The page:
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It aint rocket science
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And not all sockets are made the same, some have deeper or lead in chamfering prior to the points.

It is a factor when dealing with skinny nuts.:)

If you had tried with a open end or box wrench, wrong tool.
 

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hi dk

have you heard about 'grab sockets'
these are special sockets for rounded
off nuts, bolts anything.
when i removed the rotting stock
exhaust. some of the manifold nuts
we're rounded off completely.
i invested in a set of 'grab sockets'
and they're designed with extra
bits inside to create resistant to
remove the rounded off hardware!
they work perfectly!

i bought mine off amazon!

great for other jobs too dk!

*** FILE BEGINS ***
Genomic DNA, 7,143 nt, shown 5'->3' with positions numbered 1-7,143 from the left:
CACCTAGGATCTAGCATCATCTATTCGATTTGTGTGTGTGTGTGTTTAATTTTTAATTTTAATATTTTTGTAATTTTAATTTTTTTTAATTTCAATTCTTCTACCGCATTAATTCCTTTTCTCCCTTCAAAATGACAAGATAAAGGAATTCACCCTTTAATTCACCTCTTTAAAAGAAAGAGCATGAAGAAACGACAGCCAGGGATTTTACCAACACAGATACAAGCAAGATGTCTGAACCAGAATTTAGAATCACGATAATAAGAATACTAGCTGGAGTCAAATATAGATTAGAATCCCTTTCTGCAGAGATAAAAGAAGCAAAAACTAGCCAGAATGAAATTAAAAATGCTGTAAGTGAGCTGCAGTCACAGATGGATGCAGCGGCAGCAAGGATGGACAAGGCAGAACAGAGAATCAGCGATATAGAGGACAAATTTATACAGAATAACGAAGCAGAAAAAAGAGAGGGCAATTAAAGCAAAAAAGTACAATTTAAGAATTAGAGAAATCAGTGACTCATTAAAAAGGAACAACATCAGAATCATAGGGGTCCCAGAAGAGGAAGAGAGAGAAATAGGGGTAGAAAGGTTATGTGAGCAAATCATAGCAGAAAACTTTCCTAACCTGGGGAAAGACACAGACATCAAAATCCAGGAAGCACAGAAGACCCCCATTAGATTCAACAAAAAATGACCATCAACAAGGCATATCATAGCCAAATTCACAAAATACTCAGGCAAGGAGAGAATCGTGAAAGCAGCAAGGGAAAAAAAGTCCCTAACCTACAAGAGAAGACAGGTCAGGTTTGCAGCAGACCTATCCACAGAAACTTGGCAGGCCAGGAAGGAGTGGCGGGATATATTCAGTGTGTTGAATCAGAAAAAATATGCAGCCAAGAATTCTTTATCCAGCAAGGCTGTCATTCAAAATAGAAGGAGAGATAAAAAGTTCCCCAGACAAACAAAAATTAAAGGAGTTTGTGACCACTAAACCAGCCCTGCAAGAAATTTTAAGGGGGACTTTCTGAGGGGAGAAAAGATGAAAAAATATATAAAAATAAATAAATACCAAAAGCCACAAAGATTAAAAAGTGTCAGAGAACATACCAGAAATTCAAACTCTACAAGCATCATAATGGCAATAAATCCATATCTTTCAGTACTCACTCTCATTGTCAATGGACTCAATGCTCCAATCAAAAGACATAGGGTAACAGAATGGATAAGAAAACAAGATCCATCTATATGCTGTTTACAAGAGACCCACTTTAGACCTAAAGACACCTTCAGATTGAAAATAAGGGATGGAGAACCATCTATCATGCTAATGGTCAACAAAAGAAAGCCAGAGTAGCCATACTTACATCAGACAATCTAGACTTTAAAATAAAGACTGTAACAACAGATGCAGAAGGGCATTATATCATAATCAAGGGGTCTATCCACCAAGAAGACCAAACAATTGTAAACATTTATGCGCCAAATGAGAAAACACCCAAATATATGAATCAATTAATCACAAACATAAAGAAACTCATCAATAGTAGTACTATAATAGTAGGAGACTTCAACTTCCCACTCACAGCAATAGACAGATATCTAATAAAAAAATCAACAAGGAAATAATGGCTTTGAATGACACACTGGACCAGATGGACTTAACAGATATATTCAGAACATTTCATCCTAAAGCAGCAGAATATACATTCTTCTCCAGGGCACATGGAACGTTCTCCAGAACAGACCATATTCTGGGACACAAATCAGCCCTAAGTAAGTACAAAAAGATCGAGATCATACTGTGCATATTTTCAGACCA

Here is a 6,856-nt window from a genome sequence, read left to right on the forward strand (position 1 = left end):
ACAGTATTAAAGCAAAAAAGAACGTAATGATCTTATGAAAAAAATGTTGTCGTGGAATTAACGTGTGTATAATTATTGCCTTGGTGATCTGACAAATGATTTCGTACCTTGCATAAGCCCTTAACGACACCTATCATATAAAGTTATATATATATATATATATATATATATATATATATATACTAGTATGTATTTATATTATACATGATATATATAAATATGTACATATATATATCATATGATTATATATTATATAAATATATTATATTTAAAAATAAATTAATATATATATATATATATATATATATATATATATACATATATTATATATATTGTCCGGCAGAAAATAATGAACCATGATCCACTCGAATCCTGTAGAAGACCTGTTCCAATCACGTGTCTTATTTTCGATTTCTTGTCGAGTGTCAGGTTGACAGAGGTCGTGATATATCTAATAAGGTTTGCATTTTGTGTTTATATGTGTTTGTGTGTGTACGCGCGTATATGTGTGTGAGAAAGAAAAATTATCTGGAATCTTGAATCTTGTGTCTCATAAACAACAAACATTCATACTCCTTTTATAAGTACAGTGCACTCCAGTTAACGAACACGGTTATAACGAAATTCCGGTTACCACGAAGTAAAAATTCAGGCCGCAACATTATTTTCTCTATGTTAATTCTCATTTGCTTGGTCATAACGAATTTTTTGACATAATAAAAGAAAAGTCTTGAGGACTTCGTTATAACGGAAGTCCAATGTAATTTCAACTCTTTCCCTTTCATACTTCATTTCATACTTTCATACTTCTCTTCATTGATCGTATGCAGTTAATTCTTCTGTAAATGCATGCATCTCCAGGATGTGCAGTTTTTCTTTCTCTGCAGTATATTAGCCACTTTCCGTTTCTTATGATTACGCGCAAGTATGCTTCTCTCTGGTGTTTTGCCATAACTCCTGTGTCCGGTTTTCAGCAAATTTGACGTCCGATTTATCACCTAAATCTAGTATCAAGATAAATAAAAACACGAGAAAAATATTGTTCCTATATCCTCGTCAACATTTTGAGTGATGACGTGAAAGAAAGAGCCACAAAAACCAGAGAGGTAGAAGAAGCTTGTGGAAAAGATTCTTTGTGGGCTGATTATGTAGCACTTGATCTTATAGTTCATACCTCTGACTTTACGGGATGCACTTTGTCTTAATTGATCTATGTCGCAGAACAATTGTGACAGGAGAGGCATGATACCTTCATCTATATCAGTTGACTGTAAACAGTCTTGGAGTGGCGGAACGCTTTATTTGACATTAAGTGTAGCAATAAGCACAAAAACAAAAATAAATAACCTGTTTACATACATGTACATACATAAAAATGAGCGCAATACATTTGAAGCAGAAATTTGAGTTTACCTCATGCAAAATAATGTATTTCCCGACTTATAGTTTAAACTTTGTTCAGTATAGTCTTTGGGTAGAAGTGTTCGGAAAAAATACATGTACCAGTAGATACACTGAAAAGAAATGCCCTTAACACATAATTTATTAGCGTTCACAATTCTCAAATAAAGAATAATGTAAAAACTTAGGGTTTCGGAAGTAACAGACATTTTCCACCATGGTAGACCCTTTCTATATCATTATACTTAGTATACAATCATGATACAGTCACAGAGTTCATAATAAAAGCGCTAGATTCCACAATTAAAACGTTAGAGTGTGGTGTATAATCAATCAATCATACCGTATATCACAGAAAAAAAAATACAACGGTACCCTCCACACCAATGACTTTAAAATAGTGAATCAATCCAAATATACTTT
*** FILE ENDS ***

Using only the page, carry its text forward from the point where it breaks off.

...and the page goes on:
regards

angel uk
 

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Discussion Starter · #11 ·
Thanks to all and I will try the impact wrench. I am going to get another cap, to have on hand to finish the job and avoid this issue in the future.
 

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To replace seals and bushings there's no need to pull the fork caps at all. If you put the bike on a jack or on the center stand with a small jack on the front of the engine to raise the front wheel off the ground once the wheel, fender, brake calipers and all that stuff are off the forks drain the oil by removing the lower drain bolts. Pry the dust covers off the top of the fork lowers. Remove the lock ring with a lock ring plier, remove the allen bolt in the bottom of the fork lowers, and by pushing up the fork lower then yanking down on it like it was a slide hammer you should be able to pop the seal out and the upper fork bushing out. An allen bit in an impact driver will help if the allen bolt at the bottom of the lower just spins and doesn't want to unscrew.
Inspect your upper and lower bushings for wear and replace them if they show any significant wear. They aren't expensive so it's worth ordering two upper and two lower bushings to be on hand ahead of time. Most dealers don't stock them.